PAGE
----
35. Anonymous says:

    Anon: “Just a cursory google search on Malawi IMF famine will reveal far more complex reasons for what happened, including rampant corruption and theft willfully ignored by those who would rather blame the IMF first.”

    The problem with your reply is that third world corruption, and tax evasion, is massively and systematically aided by the secrecy jurisdiction financial systems (“offshore”) that the IMF and other neoliberal power houses have helped created.

    So your reply boils down to: it is wrong to blame IMF for killing thousands of innocent people through means A, when in fact they did the killing through means B.

  36. Anonymous says:

    Ask anyone in Argentina about this :)
    Anyway, poor countries also have their share on this (this type of corruption occurs always with green light from local government).

  37. victorvodka says:

    imf is one of many of the added “complexities” of the modern world that seems so awesome on paper, but in practice just leads to more trouble than it’s worth. other examples include nuclear weapons, pesticides, fossil-fuel-based energy infrastructure, and industrialized agriculture. even noncontroversial efforts like anti-malaria campaigns are counterproductive if the result is the human exploitation of the few remaining wildernesses we need to preserve biodiversity and scrub our pollutants from the air.

    • emmdeeaych says:

      I like your point.

      “Give me a level large enough and a fulcrum on which to place it and I will move the world”.

      All those things you mentioned are levers which do not need to exist, but exist to extend power at a distance, and I would call the last 100 years evidence that this is not how humans work best.

  38. Anonymous says:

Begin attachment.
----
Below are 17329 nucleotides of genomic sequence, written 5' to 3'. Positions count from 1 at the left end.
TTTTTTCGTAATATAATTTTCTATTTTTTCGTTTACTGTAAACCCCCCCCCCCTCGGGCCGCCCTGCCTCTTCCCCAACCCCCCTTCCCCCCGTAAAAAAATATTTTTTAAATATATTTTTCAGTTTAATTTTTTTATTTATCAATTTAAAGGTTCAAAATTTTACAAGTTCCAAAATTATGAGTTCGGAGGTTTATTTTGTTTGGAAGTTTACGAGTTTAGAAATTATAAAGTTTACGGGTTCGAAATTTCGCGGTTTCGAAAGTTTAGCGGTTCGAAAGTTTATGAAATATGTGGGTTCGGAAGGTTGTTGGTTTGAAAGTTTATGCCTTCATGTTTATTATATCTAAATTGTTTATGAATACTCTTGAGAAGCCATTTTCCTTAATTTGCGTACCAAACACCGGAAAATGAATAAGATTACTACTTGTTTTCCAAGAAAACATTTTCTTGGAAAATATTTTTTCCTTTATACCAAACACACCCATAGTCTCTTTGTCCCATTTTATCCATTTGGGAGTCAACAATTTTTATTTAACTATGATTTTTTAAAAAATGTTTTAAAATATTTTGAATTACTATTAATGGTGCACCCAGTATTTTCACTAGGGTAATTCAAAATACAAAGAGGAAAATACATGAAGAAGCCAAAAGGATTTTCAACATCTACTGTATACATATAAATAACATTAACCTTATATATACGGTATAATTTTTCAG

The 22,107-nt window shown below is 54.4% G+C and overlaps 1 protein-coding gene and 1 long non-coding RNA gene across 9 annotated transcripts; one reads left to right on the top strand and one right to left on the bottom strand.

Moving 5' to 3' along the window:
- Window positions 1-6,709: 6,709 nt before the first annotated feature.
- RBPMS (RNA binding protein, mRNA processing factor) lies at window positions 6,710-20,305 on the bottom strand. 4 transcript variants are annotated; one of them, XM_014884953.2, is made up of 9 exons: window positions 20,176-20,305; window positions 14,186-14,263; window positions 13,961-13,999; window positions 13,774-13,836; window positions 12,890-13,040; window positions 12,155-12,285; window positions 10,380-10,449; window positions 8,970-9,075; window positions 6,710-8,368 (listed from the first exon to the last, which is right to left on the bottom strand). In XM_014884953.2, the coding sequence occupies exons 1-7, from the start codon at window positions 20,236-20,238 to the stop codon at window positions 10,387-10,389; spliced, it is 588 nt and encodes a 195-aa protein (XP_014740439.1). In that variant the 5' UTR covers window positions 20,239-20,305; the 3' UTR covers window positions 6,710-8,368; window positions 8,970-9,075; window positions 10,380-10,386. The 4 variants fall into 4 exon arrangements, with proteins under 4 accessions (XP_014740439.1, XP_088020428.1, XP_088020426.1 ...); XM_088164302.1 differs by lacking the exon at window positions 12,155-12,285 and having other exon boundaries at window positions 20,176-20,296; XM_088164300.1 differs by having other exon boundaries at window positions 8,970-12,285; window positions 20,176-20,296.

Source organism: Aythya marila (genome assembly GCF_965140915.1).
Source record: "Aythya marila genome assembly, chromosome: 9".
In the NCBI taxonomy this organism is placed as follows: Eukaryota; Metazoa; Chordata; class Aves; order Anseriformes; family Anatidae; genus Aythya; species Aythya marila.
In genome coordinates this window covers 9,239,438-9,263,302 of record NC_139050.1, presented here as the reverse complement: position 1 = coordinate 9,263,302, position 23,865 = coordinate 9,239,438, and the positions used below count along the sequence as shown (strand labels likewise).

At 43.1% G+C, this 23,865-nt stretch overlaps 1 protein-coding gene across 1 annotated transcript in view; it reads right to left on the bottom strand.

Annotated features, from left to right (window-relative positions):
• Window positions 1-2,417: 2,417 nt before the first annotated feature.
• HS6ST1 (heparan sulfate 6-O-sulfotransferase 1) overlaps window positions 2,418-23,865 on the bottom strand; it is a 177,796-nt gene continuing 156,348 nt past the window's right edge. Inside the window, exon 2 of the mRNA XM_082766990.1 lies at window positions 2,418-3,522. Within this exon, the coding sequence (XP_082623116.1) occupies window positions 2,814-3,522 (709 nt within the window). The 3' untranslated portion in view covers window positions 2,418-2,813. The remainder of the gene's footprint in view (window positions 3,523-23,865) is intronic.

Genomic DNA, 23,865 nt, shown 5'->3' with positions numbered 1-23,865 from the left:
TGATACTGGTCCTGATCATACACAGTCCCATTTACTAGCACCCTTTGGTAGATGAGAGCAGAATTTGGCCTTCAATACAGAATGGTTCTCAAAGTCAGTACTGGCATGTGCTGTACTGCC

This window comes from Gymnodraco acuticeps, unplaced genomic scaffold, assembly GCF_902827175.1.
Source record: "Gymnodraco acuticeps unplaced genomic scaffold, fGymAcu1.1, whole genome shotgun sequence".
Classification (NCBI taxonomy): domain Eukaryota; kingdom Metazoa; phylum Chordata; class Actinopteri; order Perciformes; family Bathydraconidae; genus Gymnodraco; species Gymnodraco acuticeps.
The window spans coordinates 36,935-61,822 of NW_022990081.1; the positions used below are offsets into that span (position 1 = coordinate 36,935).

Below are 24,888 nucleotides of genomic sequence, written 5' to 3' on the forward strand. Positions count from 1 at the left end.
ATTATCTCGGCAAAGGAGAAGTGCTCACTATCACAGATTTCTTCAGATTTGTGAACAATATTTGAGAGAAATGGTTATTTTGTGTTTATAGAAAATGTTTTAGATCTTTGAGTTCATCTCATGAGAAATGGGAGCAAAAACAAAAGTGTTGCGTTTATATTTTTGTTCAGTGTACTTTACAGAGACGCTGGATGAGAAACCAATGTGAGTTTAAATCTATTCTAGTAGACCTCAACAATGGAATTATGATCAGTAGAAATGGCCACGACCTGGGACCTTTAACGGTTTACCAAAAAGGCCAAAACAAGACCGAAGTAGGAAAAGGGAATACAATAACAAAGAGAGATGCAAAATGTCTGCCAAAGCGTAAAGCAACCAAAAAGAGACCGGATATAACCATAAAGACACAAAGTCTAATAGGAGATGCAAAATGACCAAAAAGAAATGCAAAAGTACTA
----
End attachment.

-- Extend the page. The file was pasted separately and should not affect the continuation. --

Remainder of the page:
Because of the way economic factors are handled at all levels(and always have been), if you deal in money, your hands are covered in a certain amount of blood by default.

    This simple point will always get argued away by those that depend on the misery of others for their living.

    Say this in public, get enough people to listen, and all that will happen is someone will shoot the messenger to discredit the message.

    Prove me wrong. I dare you…..

  39. Kimmo says:

    How long before people who complain that the fucking bankers are ruling the world in an incredibly evil fashion cease to be derided as conspiracy theorists, you think?

  40. tim says:

    You can’t go around spreading nonsense like this! Think of the rich people!

    Remember – there’s a reason it’s called the international MONETARY fund. It’s that whole “money is the only important thing, everything else is subservient to the needs of money and those that have it”.

  41. Anonymous says:

    Malawi is a country of 14 million people. Money is the only important thing.

  42. Anonymous says:

    Maybe the greater problem is rather than examining each country and figuring out how to help them, the general idea is to walk in and demand they do it the “right way”.

    The answer to the problem is not always the same, yet often we see the same cookie cutter approaches made in different countries with varying degrees of success or failure.